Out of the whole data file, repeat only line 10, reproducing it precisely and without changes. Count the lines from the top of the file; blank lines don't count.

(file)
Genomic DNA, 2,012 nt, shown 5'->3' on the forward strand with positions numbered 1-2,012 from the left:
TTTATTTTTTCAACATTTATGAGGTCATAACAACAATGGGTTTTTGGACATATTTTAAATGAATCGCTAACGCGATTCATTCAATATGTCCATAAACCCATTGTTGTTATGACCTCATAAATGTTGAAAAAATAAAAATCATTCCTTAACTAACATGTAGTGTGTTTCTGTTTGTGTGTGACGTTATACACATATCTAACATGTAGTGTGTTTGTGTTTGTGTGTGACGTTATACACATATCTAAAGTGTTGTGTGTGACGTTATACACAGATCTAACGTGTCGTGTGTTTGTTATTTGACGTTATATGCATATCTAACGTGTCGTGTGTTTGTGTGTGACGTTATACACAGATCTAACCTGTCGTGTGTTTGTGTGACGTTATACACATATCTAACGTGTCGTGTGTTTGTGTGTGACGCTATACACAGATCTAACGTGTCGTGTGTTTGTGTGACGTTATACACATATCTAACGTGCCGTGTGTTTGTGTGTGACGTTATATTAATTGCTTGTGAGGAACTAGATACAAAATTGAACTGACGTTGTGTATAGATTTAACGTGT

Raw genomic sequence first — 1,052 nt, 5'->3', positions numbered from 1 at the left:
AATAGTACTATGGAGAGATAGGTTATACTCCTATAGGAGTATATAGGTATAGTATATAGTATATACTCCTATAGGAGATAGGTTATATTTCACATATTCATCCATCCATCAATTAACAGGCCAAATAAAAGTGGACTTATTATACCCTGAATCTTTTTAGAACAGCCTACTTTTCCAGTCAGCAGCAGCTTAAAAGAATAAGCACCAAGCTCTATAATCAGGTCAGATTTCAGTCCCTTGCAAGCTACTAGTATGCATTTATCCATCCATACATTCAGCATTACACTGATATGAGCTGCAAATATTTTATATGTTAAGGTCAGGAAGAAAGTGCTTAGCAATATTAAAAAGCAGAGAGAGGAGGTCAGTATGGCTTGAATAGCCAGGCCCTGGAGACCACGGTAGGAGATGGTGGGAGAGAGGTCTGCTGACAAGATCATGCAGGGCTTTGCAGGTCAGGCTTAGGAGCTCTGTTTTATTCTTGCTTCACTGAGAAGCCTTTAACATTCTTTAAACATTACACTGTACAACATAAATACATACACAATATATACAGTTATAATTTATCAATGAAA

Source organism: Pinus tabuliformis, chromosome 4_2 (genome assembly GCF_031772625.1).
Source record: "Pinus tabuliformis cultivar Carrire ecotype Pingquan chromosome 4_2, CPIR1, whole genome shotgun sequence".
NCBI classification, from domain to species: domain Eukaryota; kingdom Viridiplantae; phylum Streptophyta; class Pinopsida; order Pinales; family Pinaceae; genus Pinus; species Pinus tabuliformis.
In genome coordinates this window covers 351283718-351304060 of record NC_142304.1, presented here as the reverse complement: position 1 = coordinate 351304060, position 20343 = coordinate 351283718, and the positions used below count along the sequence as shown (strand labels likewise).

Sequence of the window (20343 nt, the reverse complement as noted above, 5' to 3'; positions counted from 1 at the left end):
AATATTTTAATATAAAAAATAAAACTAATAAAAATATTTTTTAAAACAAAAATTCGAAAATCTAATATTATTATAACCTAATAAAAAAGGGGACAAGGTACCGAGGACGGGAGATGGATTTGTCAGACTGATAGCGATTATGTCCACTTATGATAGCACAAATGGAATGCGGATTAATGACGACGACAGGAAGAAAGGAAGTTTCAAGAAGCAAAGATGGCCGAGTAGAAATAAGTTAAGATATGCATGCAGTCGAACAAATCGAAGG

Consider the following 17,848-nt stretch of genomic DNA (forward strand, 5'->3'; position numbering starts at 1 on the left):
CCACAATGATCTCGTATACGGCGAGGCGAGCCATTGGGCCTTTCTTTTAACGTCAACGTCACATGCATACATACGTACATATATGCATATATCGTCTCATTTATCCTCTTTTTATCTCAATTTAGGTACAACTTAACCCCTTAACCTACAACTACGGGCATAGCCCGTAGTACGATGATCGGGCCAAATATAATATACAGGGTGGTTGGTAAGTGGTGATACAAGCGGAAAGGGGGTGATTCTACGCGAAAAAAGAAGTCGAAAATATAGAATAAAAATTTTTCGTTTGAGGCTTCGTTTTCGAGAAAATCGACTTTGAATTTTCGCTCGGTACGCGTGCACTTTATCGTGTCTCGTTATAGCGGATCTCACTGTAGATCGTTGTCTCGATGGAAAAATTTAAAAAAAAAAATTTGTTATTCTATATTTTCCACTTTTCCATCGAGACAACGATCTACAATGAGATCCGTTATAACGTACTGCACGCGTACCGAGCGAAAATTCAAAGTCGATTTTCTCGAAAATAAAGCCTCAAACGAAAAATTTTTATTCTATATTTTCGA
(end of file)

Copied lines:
AATATTTTAATATAAAAAATAAAACTAATAAAAATATTTTTTAAAACAAAAATTCGAAAATCTAATATTATTATAACCTAATAAAAAAGGGGACAAGGTACCGAGGACGGGAGATGGATTTGTCAGACTGATAGCGATTATGTCCACTTATGATAGCACAAATGGAATGCGGATTAATGACGACGACAGGAAGAAAGGAAGTTTCAAGAAGCAAAGATGGCCGAGTAGAAATAAGTTAAGATATGCATGCAGTCGAACAAATCGAAGG